About Cypress JS in 2022
Mocha, the framework upon which it is based, simplifies and streamlines asynchronous testing. Web frameworks like React, Vue.js, and Angular all make heavy use of it. The usage of Cucumber is not exclusive to Cypress; the framework may be enabled in the settings.
Unlike Selenium, Cypress scripts cannot be run in a standalone application. All of Cypress’s test scripts are run directly in the browser. Cypress does not, for instance, use a specialized driver to communicate with the browser when a user clicks a certain button. To trigger the button’s click, it relies on DOM events instead.
Cypress is entirely built on the Chrome DevTools Protocol (CDP), a standard created to make it possible to use a debugger within Chromium-based browsers. Cypress is discovered to have almost the same performance, or slightly slower, as Selenium WebDriver.
Pros & Cons of Cypress JS
- Cypress runs the code as the developer types it, allowing for instantaneous feedback.
- Mocking objects like stubs, and clocks are supported to check the behavior of server responses.
- Cypress framework takes screenshots during the actual execution of tests. If a quality assurance tester or software engineer is interested in the specifics of a single command’s execution, they may simply hover over that command in the Command Log and read the detailed log entry that appears.
- When it comes to documentation, Cypress has you covered. There is exhaustive documentation on most major use-cases for the framework.
- In addition, it can access the network layer above the application, allowing us to manage all network requests that are made to and from our service. Also, this may be quite helpful for testing out various scenarios, such as what happens in the event that our server encounters an unexpected fault.
- Cypress JS is Open source software with a robust community and a history of active maintenance.
- Cypress JS will automatically wait for commands and assertions before moving on.
- Cypress doesn’t let us split our testing across two superdomains. Domains like google.com and linkedin.com are examples of what some people term “superdomains.” As of right now, two separate tests are required to access two separate superdomains. This is due to the internals of Cypress, but in practice you should only ever need to access many superdomains in a single test if you’re interacting with things like OAuth providers, and even then there are workarounds.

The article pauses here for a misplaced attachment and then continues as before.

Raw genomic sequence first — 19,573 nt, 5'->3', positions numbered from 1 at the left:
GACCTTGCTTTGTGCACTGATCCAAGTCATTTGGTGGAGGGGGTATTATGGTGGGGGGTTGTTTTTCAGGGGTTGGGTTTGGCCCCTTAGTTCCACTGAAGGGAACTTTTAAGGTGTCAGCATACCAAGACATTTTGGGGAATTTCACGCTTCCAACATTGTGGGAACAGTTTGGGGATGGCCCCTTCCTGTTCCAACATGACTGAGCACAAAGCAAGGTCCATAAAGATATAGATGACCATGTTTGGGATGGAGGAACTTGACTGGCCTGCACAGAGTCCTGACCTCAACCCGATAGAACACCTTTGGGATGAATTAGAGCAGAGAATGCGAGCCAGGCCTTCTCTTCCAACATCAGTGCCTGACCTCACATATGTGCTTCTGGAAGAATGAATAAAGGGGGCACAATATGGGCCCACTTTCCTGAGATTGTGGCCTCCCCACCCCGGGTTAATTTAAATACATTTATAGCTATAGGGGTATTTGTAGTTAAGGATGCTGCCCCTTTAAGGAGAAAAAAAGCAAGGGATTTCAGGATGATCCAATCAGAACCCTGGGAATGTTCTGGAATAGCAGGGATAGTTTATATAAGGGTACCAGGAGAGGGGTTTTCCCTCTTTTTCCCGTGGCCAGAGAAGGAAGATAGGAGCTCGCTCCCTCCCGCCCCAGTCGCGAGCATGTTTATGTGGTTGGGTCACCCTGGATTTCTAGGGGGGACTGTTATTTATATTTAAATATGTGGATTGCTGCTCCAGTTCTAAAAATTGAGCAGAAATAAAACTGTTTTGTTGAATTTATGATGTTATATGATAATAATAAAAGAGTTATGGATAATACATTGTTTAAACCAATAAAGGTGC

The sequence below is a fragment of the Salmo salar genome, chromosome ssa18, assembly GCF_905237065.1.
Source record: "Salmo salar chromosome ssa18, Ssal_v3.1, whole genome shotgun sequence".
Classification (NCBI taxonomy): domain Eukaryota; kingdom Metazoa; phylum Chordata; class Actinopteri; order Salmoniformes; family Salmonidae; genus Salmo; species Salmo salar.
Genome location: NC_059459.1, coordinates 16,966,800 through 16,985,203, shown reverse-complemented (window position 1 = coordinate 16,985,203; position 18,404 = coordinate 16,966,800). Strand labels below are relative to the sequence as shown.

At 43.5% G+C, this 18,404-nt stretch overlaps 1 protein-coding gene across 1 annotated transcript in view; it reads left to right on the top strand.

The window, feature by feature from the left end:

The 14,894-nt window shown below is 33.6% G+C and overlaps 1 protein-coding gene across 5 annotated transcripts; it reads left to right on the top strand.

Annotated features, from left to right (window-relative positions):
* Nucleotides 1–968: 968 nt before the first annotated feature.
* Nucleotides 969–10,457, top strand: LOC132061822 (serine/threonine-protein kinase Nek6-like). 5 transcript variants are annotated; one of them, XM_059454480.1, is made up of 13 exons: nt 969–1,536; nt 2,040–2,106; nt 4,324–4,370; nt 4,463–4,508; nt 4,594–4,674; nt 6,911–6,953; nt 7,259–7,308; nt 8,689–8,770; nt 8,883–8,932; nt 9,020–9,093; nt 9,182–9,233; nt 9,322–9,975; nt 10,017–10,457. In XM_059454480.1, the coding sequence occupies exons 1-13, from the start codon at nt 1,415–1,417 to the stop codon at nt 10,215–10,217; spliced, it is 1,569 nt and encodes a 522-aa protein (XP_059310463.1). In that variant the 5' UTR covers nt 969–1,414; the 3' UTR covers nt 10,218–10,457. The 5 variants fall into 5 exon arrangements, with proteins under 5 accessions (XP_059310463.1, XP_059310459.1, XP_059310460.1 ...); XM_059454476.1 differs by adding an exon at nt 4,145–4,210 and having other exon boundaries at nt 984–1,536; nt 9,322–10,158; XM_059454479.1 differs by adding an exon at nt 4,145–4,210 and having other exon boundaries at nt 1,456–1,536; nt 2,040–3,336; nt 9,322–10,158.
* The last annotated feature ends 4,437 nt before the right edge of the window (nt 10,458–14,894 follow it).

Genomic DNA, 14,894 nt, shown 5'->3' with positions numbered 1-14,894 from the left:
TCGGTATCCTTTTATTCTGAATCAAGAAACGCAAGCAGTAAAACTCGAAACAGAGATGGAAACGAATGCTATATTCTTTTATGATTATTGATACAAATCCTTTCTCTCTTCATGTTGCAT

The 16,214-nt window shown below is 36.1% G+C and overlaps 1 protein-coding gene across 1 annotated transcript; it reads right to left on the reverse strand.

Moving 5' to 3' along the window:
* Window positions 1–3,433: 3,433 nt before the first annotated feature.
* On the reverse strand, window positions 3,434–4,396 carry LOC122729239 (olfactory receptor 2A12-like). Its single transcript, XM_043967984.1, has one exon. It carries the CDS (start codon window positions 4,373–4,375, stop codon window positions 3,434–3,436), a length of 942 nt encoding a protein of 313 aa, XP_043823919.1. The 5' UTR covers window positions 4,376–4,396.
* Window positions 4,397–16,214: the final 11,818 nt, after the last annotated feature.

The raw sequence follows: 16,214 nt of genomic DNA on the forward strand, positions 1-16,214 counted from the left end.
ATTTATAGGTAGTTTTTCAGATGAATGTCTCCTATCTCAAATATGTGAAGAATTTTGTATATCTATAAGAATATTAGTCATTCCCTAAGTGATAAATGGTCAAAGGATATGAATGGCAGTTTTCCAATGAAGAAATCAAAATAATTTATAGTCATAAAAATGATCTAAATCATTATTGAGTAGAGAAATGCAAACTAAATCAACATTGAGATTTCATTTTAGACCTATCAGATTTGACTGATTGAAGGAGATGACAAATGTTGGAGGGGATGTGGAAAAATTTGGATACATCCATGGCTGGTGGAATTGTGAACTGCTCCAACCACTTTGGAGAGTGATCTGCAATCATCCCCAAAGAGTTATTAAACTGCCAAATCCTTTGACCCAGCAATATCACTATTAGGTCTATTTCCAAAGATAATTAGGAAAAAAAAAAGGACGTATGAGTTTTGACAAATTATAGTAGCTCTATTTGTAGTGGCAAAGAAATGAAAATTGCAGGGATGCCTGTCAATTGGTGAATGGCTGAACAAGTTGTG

- You can only test one tab or window at a time in a browser. Cypress doesn’t let you do this because, in their opinion, there’s never a legitimate need to test in more than one tab or browser at once. Support for iFrames is quite limited.
- There is a lack of AI-powered features that some competitors like testRigor have. testRigor automatically detects the most important user workflows in your application.
While Cypress is an open source project, it also has paid offerings with transparent pricing. Paying annually results in a 12% discount.
First, the free tier allows for 3 users and 500 test results per month, and includes parallelization, load balancing, viewing run failures, analytics, integrations with Slack, GitHub, GitLab, and Bitbucket. Support for the free tier is limited to community support.
The next tier starts at $75 per month, and allows for 10 users and includes 10,000 test results per month. In terms of features, everything from the free tier is included in this Team tier, plus flake detection, JIRA Integration, and support via email. For this tier, a pricing estimation is provided based on test volume beyond 10,000 tests.
The Business Tier starts at $300 per month and allows for 40 users with 10,000 test results per month included. This Tier includes everything from the Team tier, plus a number of other features like SSO, “Smart Orchestration” that can run failed specs first and cancel runs on failure, and additional features that are coming soon like “Flake Management” with test muting and test burn-in, GitHub Enterprise support and GitLab for Enterprise support. Under this tier, customer support is still handled via email. There is also a pricing estimation tool for more than 10,000 tests per month.
Finally, the Enterprise tier requires a discussion for custom pricing, as you might expect from a SaaS product. The main benefits of this tier are that tests are unlimited, you get to run as many tests as you need, and your team gets premium support.
While Cypress JS is a strong contender for those wishing to do frontend testing there are some significant limitations as well that one needs to be aware of. There are other tools especially no-code ones that have a easier learning curve and have better test maintenance features.